I was surprised to see the announcement about the Milton Avery exhibition at the Modern Art Museum of Fort Worth. While the museum has a commitment to collecting and showing work from the 1940s to the present, most of its major retrospectives over the past years have focused on contemporary artists. Coinciding with the museum’s fifty-year overview of Milton’s work is an exhibition of Sally Michel Avery and March Avery at the Jody Klotz Fine Art Gallery in Abilene. While much has been written about Milton’s work, I was unfamiliar with that of his wife and daughter. In researching their work, I became aware of what has been termed the “Avery style”.
It’s important to note that for forty years, Milton and Sally shared a studio in the small living room of their Manhattan apartment. From the time they married in 1926, Sally supported them with commercial illustration jobs so that Milton could paint full time. During the summers, the family — including their daughter March, who was born in 1932, spent the summers traveling and painting together. Milton was a very prolific artist, sometimes finishing a painting a day. Sally’s work flourished during the summertime months. It was after Milton’s death in 1965 that Sally began to promote and exhibit her own work.
The signature formal elements of the Avery style include innovative use of color, simplified forms, and a flattened pictorial plane in the compositions. Technically, their process included working from sketches made on site, as well as a thinning of oil paint to create broad areas of color on the canvas. The thin paint also allowed for layered translucency in their works.
Milton’s early work shows the influence of European and American Impressionism. The painting Blossoming (1918) features a heavy application of paint with large, textured brush strokes, and a pastel palette. It wasn’t until a couple of decades later that he came into his own confident style. What made him unique was his refusal to conform to the “ism” of the times; while his younger male peers embraced Abstract Expressionism, he stayed true to his style. And still, as he explored his own style, his color palette continued to shift throughout the years.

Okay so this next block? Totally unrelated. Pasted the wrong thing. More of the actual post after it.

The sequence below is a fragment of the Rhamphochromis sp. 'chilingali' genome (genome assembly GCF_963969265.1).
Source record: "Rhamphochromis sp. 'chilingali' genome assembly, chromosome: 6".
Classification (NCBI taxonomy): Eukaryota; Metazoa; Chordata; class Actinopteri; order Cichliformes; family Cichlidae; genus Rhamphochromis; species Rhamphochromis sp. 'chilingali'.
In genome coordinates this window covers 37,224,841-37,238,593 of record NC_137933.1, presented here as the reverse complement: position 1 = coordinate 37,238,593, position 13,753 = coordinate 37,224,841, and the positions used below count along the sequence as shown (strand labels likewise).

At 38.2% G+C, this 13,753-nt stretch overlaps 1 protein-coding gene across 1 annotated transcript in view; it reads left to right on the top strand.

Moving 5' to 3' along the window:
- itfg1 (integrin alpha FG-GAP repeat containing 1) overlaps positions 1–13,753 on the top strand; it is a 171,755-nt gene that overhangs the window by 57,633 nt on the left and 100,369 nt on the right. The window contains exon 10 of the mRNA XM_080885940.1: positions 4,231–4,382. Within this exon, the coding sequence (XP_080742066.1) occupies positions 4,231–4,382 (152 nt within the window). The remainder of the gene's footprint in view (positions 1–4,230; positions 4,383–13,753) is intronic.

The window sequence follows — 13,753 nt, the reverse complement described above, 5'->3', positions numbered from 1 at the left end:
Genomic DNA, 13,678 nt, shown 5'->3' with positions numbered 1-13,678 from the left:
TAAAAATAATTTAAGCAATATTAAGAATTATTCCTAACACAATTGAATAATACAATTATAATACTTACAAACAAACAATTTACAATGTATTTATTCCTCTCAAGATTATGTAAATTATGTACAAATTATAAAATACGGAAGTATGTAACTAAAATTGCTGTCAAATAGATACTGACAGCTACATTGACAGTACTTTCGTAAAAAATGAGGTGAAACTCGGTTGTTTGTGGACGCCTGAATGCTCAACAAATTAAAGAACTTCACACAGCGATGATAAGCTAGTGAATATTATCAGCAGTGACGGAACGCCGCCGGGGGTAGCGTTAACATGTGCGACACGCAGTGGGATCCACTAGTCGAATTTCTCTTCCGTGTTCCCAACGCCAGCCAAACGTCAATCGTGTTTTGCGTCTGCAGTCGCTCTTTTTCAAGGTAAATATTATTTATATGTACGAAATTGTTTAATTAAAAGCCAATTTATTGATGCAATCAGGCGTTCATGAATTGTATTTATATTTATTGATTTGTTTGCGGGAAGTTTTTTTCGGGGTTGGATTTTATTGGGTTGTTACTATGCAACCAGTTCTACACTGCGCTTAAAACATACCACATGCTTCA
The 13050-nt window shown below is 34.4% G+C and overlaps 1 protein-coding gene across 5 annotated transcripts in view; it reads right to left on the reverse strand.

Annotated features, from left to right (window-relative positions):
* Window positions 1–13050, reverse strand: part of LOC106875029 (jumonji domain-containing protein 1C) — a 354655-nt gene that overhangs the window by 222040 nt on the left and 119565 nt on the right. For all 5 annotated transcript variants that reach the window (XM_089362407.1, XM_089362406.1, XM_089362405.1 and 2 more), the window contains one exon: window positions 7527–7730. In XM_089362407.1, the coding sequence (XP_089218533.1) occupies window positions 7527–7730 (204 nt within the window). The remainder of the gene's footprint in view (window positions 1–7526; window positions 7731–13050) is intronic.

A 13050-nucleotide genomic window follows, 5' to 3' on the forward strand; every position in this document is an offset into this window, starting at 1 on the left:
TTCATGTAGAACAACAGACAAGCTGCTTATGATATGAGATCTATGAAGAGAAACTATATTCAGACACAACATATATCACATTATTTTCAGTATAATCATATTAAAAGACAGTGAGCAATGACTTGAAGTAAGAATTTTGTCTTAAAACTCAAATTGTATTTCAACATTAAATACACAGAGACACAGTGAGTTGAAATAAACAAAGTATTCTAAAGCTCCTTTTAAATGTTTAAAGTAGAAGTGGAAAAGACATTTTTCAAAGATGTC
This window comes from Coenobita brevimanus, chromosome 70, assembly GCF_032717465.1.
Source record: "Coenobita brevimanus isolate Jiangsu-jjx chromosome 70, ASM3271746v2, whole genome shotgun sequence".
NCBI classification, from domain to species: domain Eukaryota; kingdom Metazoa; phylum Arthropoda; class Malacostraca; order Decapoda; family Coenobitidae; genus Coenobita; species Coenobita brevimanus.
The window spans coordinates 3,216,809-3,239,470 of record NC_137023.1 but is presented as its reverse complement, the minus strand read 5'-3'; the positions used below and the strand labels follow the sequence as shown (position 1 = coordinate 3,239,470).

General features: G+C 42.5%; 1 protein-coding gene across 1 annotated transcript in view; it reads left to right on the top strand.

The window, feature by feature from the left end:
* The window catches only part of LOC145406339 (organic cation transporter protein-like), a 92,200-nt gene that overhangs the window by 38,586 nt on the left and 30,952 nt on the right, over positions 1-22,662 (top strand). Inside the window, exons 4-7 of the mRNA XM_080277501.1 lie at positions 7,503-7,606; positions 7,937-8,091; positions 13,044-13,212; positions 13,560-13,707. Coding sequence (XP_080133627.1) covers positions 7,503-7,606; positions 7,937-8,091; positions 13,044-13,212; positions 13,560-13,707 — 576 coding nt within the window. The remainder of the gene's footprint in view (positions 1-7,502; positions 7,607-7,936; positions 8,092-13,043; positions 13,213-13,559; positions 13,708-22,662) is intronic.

An example of Milton’s evolution from sketch to final painting is on display with Fox River Village (1938) and Little Fox River (1942). Drawn from a hilltop/aerial view, the sketch from 1938 has muted blue and green tones, depicting a stormy day at the beach. In the final oil painting, the viewpoint has shifted to a more dynamic composition: simple lines delineate the trees in the foreground and the movement of the waves, and the entire picture is executed in a vivid teal, green, and yellow palette.
The 1940s and 1950s showed a shift of color, form, and compositional depth in Milton’s work. In Husband and Wife (1945) and March in Brown (1954), the pictorial plane is flattened and comprised of simplified, figurative forms filled with blocks of color. His non-traditional use of color serves to provide the essence of the moment, rather than the depiction of the subject. In Husband and Wife, Milton’s orange face and Sally’s green face together evoke a tense domestic situation. In March in Brown, the female figure’s body language is restrained, yet she remains a large presence within the frame.